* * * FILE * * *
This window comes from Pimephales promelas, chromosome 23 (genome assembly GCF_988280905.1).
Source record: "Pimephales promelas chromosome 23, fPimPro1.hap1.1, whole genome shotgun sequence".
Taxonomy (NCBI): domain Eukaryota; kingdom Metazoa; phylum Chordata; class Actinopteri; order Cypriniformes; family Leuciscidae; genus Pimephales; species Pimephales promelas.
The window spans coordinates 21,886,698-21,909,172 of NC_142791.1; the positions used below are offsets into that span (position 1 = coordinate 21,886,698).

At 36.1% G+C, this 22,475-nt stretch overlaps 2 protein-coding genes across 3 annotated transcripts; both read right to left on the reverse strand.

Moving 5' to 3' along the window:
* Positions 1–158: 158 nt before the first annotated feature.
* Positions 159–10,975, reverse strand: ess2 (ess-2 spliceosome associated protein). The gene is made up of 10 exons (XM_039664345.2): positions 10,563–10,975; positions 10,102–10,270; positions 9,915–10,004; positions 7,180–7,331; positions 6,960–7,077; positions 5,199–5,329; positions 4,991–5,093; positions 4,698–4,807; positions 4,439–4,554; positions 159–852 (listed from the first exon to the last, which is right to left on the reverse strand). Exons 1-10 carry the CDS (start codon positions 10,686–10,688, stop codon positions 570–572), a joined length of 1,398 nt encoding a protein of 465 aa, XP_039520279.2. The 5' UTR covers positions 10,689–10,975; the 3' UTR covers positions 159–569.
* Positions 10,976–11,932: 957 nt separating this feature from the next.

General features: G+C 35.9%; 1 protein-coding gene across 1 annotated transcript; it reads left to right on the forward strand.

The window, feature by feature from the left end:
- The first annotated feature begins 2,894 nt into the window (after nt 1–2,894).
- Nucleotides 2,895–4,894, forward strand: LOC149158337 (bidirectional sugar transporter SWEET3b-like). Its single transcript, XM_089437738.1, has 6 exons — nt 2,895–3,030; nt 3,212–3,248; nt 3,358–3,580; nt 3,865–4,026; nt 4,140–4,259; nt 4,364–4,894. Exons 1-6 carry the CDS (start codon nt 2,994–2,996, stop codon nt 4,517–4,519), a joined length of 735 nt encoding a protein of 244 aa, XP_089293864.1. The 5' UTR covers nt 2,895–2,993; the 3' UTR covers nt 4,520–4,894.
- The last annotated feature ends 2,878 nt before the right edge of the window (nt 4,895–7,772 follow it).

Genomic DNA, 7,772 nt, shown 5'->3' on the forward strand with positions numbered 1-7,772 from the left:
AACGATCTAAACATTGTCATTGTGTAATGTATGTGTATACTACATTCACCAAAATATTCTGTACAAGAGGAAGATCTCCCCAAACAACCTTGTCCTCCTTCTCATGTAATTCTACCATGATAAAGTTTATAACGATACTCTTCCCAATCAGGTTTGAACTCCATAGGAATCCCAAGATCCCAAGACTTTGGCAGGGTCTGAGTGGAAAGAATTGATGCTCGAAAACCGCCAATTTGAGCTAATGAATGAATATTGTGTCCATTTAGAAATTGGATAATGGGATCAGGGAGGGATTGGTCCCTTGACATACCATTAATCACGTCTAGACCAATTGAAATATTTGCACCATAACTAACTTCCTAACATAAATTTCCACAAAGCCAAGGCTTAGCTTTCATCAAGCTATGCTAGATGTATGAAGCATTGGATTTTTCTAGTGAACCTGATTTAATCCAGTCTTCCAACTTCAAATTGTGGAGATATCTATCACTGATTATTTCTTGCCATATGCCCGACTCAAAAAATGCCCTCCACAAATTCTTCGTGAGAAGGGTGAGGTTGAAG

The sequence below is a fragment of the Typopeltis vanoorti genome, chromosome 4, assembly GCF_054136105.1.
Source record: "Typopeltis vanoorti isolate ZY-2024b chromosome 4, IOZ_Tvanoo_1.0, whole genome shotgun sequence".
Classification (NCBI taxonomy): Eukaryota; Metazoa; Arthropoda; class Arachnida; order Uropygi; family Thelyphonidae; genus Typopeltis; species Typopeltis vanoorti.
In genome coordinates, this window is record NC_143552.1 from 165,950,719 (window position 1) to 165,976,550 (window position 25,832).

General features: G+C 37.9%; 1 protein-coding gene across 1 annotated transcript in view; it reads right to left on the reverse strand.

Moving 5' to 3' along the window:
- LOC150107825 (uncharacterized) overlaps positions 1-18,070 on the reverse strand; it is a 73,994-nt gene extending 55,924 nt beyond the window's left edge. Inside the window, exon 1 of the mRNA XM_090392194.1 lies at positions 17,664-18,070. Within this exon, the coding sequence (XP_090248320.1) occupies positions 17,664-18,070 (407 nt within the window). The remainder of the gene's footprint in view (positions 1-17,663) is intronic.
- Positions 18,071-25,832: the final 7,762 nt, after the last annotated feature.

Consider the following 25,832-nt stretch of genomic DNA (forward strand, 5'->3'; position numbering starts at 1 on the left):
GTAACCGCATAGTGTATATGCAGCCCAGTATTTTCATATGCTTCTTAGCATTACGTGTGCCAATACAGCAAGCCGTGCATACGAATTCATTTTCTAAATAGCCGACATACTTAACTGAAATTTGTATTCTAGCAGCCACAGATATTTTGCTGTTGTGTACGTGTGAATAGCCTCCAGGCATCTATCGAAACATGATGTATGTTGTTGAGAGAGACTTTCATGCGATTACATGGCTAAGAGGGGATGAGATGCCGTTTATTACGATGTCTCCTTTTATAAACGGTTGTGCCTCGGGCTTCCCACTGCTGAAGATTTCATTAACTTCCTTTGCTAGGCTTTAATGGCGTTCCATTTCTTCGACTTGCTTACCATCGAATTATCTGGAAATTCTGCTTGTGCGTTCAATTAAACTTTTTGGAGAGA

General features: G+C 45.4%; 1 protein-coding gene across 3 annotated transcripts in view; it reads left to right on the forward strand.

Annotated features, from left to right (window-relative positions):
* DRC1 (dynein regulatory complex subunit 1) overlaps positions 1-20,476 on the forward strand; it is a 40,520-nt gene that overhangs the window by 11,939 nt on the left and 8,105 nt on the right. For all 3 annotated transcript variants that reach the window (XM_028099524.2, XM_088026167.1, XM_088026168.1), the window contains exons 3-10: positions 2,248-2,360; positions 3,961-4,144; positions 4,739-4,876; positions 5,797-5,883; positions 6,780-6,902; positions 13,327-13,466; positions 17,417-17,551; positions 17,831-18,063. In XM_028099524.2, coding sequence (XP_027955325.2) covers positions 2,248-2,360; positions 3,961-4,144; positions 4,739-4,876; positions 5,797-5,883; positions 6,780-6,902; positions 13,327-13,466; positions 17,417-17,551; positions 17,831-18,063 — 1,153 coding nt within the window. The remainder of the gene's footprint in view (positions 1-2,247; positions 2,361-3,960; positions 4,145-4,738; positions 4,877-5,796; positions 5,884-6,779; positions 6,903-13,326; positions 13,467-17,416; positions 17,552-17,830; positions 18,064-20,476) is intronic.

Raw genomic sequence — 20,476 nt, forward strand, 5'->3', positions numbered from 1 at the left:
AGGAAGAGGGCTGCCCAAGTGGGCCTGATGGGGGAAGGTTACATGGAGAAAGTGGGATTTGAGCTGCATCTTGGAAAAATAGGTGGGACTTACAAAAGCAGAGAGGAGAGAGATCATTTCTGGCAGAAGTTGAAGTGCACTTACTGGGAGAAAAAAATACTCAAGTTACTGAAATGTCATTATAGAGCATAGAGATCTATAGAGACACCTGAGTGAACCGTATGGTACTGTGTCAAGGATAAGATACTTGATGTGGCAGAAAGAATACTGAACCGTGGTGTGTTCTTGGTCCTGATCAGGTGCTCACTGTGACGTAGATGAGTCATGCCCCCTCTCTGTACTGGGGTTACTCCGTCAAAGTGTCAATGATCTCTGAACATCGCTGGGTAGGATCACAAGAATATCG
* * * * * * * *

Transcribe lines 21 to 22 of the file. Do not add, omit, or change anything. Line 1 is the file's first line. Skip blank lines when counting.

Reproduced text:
General features: G+C 37.9%; 1 protein-coding gene across 1 annotated transcript in view; it reads right to left on the reverse strand.

Moving 5' to 3' along the window: